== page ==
Hi,

I imported a large area from "planet.osm" file into a postgresql database using Osmosis.
Now, I want to implement a routing algorithm based on two locations entered by a user.

Is not really clear for me where in my database structure I should search for this two points. For example if a user enters as starting point "London, UK" and as end point "Paris, France" where should I search for this two locations so I can start implementing my routing algorithm.

My database structure as created by Osmosis contains the following tables: nodes, relation_members, relations, users, way_nodes and ways.

I need some clear information on how the database is structured because I can not figure out where to start building my graph so I can implement A* algorithm. This routing algorithm is a part of my thesis so I can not use an allready built service.

Thank you,
Radu-Stefan

asked 13 Jun '13, 08:50

raduzugravu's gravatar image

raduzugravu
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accept rate: 0%


The Snapshot database structure populated by Osmosis is very unsuitable for routing, at least in part because geometry for ways might not exist or be unsuitable and there is no geometry for relations. You really need to transform the data into a more suitable format. This data is really for people who want a pretty much exact copy of current data from the planet database for an area.

I would start by reading the wiki.

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answered 13 Jun '13, 10:18

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SK53 ♦
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accept rate: 20%

But how can I retrive my start and end locations from the list of nodes? Right now I do a search through the hsotore tags and compare name keys with the values introducted by the user. This is really slow. Is there a way to make a search through hstore keys faster? My database implementation uses Postgis functionality. My problem is in retrieving the start and end locations. Once I find my start and end points routing should be done easy using Postgis functions.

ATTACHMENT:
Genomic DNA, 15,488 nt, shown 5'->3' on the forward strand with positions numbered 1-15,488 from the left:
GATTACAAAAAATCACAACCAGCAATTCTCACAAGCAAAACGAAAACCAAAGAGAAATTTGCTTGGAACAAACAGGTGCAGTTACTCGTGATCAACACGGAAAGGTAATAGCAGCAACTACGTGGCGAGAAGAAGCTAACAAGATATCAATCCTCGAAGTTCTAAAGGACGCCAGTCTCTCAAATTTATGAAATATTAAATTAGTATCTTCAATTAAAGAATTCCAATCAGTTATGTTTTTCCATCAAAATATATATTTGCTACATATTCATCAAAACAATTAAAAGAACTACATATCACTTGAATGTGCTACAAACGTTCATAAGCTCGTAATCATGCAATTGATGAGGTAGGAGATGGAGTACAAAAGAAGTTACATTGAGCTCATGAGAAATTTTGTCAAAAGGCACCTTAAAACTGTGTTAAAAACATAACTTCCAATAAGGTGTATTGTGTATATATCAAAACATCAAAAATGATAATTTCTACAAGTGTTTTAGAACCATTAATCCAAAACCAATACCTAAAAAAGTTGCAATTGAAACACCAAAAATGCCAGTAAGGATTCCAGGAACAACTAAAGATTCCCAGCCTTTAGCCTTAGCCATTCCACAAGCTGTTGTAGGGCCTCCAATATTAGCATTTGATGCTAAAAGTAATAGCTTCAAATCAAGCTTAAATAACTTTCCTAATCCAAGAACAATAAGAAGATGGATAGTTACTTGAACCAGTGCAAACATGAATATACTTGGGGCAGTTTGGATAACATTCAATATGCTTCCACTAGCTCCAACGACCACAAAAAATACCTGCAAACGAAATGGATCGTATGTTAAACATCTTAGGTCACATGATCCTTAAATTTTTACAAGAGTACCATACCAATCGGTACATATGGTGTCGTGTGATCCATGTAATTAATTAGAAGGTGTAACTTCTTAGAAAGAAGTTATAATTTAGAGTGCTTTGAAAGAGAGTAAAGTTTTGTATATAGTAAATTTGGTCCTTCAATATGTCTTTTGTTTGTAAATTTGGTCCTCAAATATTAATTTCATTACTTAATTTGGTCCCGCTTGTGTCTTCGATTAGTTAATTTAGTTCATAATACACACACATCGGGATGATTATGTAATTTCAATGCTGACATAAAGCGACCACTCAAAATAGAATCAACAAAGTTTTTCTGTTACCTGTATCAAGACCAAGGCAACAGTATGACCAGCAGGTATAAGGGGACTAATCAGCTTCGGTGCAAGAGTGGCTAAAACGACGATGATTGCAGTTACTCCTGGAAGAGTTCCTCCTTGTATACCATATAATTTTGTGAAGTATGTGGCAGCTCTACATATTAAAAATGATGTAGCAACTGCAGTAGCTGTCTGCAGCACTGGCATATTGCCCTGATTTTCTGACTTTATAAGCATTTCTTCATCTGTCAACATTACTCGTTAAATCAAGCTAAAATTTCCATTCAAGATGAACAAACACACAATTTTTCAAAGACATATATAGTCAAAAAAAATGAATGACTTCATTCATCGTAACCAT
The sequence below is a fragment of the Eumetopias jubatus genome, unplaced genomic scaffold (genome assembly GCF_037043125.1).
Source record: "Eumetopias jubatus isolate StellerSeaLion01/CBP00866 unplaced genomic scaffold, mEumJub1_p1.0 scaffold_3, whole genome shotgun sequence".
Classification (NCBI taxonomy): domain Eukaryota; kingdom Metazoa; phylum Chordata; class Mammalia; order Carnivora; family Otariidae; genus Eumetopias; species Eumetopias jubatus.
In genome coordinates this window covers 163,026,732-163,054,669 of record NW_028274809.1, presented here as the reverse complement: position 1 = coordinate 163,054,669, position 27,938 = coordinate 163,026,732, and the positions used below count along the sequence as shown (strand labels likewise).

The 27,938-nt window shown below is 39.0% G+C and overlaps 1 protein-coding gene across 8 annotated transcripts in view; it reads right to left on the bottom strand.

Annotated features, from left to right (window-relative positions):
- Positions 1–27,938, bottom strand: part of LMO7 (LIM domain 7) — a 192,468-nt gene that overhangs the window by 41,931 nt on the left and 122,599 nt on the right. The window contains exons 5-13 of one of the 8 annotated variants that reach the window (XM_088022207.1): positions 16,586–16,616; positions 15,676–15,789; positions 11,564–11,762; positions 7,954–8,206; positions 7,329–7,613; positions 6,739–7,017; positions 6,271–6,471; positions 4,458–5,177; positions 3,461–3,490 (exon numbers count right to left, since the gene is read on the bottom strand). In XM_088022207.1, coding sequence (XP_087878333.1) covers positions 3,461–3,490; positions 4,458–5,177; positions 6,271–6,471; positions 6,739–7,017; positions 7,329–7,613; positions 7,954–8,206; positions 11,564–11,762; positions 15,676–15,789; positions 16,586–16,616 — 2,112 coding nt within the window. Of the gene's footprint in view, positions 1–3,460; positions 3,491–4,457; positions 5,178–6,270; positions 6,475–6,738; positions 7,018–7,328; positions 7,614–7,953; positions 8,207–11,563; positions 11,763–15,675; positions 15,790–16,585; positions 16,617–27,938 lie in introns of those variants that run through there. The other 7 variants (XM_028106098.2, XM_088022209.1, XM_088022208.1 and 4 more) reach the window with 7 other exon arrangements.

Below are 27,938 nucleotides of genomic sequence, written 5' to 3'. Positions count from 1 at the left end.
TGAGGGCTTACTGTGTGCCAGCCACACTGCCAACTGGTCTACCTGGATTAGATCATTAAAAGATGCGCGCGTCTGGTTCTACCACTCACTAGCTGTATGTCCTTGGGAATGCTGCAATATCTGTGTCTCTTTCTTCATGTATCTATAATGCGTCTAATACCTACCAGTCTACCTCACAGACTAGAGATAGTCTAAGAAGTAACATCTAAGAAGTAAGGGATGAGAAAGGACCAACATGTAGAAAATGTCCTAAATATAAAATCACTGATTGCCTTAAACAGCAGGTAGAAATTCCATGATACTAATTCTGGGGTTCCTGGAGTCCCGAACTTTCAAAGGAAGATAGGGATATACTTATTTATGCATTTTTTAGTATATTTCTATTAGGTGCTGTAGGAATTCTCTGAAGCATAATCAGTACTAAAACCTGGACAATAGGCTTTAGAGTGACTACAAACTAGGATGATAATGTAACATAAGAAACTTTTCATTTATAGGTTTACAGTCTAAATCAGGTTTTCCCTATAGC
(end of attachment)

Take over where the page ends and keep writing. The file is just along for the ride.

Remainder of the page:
(13 Jun '13, 11:45) raduzugravu

Then you probably need a nameserver like Nominatim, but I'm sceptical that you can use a raw snapshot schema. It's basically a Postgres schema not a PostGIS one (really only the nodes have location).

(13 Jun '13, 12:14) SK53 ♦

OpenStreetMap data can be converted into many database structures, for many different purposes. You should decide the database structure that you require first, and then import the data into your chosen structure.

By picking a schema without checking that it's suitable, then you're almost guaranteed to fail. It's like cementing bricks to one another, and then designing the house afterwards.

Of course, if you don't want to design the database structure, then you can use one that's already designed for routing, and already has an importer, like osm2pgrouting - but that might not be the point of the exercise.